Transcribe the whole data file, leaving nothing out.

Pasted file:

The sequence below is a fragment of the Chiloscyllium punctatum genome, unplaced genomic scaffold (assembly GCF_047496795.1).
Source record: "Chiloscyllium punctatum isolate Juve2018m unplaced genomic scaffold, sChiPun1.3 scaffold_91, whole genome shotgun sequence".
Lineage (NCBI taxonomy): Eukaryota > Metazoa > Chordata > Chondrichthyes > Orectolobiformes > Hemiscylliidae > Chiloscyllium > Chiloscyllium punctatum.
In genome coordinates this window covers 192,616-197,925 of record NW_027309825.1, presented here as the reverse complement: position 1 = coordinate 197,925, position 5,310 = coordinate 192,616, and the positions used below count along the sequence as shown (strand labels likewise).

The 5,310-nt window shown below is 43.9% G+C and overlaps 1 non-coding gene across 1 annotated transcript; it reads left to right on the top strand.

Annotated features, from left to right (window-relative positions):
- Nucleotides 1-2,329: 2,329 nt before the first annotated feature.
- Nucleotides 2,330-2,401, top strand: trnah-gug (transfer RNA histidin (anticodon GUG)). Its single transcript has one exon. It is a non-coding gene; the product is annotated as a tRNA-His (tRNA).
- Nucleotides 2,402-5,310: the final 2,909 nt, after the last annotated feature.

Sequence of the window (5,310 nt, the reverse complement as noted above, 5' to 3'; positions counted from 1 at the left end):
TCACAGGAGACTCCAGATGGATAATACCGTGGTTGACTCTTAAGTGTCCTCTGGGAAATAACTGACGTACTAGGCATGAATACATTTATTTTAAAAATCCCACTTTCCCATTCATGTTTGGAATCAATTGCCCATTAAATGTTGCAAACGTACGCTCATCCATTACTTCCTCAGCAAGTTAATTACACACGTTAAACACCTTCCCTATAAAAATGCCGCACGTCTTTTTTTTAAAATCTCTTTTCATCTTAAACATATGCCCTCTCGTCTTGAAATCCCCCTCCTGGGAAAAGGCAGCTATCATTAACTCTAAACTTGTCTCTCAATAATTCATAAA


The sequence below is a fragment of the Chiloscyllium punctatum genome, unplaced genomic scaffold (assembly GCF_047496795.1).
Source record: "Chiloscyllium punctatum isolate Juve2018m unplaced genomic scaffold, sChiPun1.3 scaffold_91, whole genome shotgun sequence".
Lineage (NCBI taxonomy): Eukaryota > Metazoa > Chordata > Chondrichthyes > Orectolobiformes > Hemiscylliidae > Chiloscyllium > Chiloscyllium punctatum.
In genome coordinates this window covers 192,616-197,925 of record NW_027309825.1, presented here as the reverse complement: position 1 = coordinate 197,925, position 5,310 = coordinate 192,616, and the positions used below count along the sequence as shown (strand labels likewise).

The 5,310-nt window shown below is 43.9% G+C and overlaps 1 non-coding gene across 1 annotated transcript; it reads left to right on the top strand.

Annotated features, from left to right (window-relative positions):
- Nucleotides 1-2,329: 2,329 nt before the first annotated feature.
- Nucleotides 2,330-2,401, top strand: trnah-gug (transfer RNA histidin (anticodon GUG)). Its single transcript has one exon. It is a non-coding gene; the product is annotated as a tRNA-His (tRNA).
- Nucleotides 2,402-5,310: the final 2,909 nt, after the last annotated feature.

Sequence of the window (5,310 nt, the reverse complement as noted above, 5' to 3'; positions counted from 1 at the left end):
TCACAGGAGACTCCAGATGGATAATACCGTGGTTGACTCTTAAGTGTCCTCTGGGAAATAACTGACGTACTAGGCATGAATACATTTATTTTAAAAATCCCACTTTCCCATTCATGTTTGGAATCAATTGCCCATTAAATGTTGCAAACGTACGCTCATCCATTACTTCCTCAGCAAGTTAATTACACACGTTAAACACCTTCCCTATAAAAATGCCGCACGTCTTTTTTTTAAAATCTCTTTTCATCTTAAACATATGCCCTCTCGTCTTGAAATCCCCCTCCTGGGAAAAGGCAGCTATCATTAACTCTAAACTTGTCTCTCAATAATTCATAAA